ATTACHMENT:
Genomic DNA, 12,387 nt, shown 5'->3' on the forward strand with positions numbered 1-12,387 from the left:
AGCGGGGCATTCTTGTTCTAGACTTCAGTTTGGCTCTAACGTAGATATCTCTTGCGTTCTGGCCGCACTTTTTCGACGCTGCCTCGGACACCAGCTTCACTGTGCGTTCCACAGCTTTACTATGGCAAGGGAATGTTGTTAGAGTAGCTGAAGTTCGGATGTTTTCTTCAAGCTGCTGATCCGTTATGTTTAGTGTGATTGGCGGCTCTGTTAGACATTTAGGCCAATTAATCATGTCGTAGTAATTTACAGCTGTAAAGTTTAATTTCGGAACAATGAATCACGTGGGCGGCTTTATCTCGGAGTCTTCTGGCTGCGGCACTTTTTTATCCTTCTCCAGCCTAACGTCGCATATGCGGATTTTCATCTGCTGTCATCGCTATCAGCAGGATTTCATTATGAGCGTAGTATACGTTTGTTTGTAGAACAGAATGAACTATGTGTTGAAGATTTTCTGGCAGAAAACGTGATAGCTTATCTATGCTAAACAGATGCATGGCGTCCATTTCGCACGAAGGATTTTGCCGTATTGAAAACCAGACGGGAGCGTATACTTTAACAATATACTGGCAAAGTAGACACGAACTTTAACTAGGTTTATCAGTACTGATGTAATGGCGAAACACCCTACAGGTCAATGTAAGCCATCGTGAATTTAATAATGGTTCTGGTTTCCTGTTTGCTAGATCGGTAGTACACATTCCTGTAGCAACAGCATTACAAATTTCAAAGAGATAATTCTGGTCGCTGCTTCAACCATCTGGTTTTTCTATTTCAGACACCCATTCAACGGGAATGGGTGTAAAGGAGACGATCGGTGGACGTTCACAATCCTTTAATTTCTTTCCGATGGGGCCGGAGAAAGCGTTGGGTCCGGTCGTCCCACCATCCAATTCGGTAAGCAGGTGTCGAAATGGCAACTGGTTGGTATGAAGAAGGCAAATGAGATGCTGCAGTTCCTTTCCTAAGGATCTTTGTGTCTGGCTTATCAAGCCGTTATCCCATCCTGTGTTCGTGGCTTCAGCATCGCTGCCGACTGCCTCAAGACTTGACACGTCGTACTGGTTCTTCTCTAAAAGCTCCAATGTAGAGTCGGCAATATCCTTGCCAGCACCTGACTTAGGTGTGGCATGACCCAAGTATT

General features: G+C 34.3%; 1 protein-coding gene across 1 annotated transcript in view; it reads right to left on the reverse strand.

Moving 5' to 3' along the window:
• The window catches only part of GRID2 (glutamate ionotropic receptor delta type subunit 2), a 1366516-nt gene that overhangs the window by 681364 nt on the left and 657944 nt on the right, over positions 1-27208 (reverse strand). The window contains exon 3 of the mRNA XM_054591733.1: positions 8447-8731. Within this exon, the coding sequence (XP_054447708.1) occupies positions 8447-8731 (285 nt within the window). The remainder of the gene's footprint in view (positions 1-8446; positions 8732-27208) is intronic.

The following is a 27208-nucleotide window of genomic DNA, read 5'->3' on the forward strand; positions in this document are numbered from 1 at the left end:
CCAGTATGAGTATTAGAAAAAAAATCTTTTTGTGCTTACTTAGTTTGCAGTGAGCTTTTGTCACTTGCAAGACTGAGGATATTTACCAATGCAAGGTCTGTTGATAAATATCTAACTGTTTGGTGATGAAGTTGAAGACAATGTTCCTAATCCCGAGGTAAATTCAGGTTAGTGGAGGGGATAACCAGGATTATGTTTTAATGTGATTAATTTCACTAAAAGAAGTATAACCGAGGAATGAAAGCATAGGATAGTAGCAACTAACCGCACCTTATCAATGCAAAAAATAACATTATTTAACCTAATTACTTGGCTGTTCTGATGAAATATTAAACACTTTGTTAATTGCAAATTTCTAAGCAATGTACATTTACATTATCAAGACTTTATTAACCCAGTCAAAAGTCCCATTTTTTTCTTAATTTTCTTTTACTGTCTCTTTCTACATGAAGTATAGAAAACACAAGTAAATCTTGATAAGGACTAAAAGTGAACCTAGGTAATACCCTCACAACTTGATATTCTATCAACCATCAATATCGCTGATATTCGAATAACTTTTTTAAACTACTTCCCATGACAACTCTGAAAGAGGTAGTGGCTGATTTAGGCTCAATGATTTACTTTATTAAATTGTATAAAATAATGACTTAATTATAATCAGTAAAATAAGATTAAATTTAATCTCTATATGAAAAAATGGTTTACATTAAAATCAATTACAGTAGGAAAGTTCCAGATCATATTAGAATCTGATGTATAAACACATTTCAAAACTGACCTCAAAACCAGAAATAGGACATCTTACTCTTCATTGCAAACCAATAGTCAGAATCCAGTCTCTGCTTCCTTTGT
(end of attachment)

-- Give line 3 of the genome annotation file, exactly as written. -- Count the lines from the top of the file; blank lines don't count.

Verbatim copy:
General features: G+C 34.3%; 1 protein-coding gene across 1 annotated transcript in view; it reads right to left on the reverse strand.